‘Logan’ is Hugh Jackman’s exceedingly somber swan song to the Wolverine character, which he has been playing since 2000, to varying degrees of success. There has been a bit of hype about director James Mangold’s very R-rated Wolverine picture, which does deliver the violence it had promised.
As the movie opens, Logan (Jackman) is basically living out of the car he drives as a chauffeur, which is in the midst of being jacked. The tough-talking thieves-in-the-works have no idea who they are messing with, which starts ‘Logan’ off on a brutally entertaining note. It’s just a shame the film never finds sustainable rhythm as the movie progresses.
The film is set in 2029 and by the looks of it, life has been tough for Logan. The world-weary character is tired and beaten down, guzzling any booze he can get his claws on just to get by. There aren’t any signs of mutants around, so Logan is caring for an ailing Professor Charles Xavier (Patrick Stewart) on the Mexican border.
Logan and Charles’ lives are upended when a young mutant is plopped in middle of their solitary living. Much to Logan’s shock, he and the young girl, Laura (Dafne Keen), have a bit more in common than you would expect. As Logan and Charles get to know a bit more about Laura, they learn she needs to get to North Dakota. Logan, only knowing how to do things begrudgingly, decides to take her and help her avoid the baddies that are on their tail (led by Boyd Holbrook).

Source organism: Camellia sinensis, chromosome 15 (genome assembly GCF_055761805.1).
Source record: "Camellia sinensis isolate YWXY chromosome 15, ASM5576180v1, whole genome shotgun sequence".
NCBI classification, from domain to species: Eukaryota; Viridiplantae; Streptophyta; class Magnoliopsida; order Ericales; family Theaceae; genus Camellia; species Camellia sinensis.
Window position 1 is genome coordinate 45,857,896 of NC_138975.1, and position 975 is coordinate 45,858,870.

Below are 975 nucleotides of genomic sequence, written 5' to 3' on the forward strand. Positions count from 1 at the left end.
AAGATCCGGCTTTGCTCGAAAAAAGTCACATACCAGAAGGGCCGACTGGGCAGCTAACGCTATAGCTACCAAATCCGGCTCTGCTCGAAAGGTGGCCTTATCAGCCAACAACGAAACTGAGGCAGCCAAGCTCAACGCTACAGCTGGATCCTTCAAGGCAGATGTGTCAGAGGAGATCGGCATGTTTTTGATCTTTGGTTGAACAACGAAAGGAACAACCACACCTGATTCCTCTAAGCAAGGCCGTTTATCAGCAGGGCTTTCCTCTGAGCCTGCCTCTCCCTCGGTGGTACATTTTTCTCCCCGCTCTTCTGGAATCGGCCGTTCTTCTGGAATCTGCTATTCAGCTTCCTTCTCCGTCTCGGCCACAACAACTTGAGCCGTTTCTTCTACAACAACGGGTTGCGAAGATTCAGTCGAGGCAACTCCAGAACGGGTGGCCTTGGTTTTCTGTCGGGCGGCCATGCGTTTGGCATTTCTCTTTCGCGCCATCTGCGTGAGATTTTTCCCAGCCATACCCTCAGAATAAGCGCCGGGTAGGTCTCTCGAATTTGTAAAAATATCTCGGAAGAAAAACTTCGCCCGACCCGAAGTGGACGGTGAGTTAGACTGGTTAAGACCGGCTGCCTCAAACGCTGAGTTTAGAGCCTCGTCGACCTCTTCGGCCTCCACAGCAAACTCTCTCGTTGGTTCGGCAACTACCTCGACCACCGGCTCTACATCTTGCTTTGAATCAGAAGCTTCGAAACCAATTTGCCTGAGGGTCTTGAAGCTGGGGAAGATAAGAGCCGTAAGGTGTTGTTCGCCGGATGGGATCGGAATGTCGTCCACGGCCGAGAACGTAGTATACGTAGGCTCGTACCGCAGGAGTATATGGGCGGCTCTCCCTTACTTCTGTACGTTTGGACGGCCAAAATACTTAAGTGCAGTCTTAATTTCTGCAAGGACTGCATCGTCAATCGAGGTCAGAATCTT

‘Logan’ is more of an odd couple road trip than an X-Men film and based on the series trajectory lately, it should have made for something great. The entire X-Men saga has had its share of wacky reboots but ‘Logan’, while entirely imperfect, does stand separate from the much bigger franchise, which is worth crediting here.
Mangold and Jackman are clearly committed to sending the character off on a memorable note and they try to do that by creating a character piece of a tortured soul rather than a cartoonish action picture. Their dedication is admirable but ‘Logan’ is so often tedious and self-serious to the point of exhaustion. The movie goes through large patches of lulls, hoping to bring you back in by the sound of Logan’s claws going through someone’s skull. After a while, I was checked out and I’m surprised more people haven’t been doing the same.
As for Jackman, he seems ready to put this character to rest. He has spent so many years developing him that his efforts to create a new layer are too obvious, overacting at almost every point. After a while, I just wanted to shout at the screen, “We get it! He’s miserable! He’s depressed! He likes to drink!” We are bludgeoned by Logan’s demons in an effort to wring empathy from us.
‘Logan’ will be liked merely for straying from the franchise norm, which is worth applauding to a point. At a rambling and unstructured two hours and 20 minutes, my applause and appreciation grew weary and I emerged from the theater feeling as rundown as Logan looks throughout this entire movie.